COVID-19 has suppressed aggregate demand for goods and services for nearly a year, leading to a large accumulation of pent-up demand. Despite a subpar economy, consumers are in good financial shape. Extended unemployment benefits and cash grants, together with suppressed consumption, have sent savings levels up and debt levels down. As the portion of the population vaccinated expands and herd immunity is approached, demand for goods and services should be expected to surge. In addition, both fiscal and monetary policy are strongly expansionary today.

The output gap between current economic production and its upside potential remains large and is probably not going to close before late 2023. Even so, demand growth on steroids obviously raises inflation risks—and not just for the long run. There is a very high likelihood that inflation will experience a spike in 2021 for two main reasons: 1) annual inflation will be calculated from a low base level, and 2) a rebound in demand for goods and services is likely to outstrip current production capabilities.


Consumer Price Index graph

Leading up to the pandemic, year-over-year headline CPI inflation was averaging 1.96 percent. ‘The Great Shutdown’ resulted in a few months when CPI fell as certain categories of consumption experienced temporary deflation. If medium-term inflation is to normalize near its pre-COVID trend, the economy will likely experience a couple of months when CPI readings indicate inflation rate above three percent. The precise shape of the coming spike is difficult to foretell, but it will likely prove transitory and dissipate once the economy steadies.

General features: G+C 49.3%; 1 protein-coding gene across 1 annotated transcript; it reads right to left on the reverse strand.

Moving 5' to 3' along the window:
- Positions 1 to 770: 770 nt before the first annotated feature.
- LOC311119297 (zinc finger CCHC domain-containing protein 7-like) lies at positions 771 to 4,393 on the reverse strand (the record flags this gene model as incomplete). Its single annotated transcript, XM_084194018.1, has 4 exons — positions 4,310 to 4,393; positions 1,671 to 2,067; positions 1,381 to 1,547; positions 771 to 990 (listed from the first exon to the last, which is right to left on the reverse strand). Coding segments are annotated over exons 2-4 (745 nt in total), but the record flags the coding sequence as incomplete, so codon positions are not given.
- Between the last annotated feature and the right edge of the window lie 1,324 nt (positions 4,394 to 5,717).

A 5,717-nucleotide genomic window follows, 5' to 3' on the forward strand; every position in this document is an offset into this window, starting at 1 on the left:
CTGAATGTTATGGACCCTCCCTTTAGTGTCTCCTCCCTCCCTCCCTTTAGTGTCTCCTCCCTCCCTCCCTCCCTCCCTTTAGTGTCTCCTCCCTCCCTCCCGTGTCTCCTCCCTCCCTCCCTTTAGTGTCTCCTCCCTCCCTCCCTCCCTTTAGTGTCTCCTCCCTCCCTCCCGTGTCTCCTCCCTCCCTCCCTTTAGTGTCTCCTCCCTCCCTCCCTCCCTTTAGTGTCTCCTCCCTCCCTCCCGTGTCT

The Consumer Price Index (CPI) dropped precipitously last spring, meaning the denominator in the calculation of any rate increase since then will be quite depressed. So, the reported rate (i.e. inflation) will be commensurately increased. Only small monthly increases are needed through May to push annual CPI inflation to 3%. That effect will fade moving into the summer months. However, COVID-19 induced layoffs disrupted supply chains, mothballed equipment and facilities, lightened inventories, and reduced investment in affected industries. All will create production difficulties, and hence price increases. Recent reports of semiconductor shortages in vehicle manufacturing, spot labor shortages in some rebounding service industries, and spiking prices in lumber and certain raw industrial metals, are some manifestations of the production issues that may well escalate as demand rebounds.

It is widely anticipated that most production constraints will be short-term in nature, but that is not certain. Also, as the full extent of such problems is not known with precision, they pose an upside risk to longer-term inflation. Shifts in the composition of demand could, for example, result in a long and complex restructuring of production processes. That, compounded by excessively stimulative economic policies, could result in an early return to accelerating trend inflation, for which AMG will be diligently scanning the horizon.

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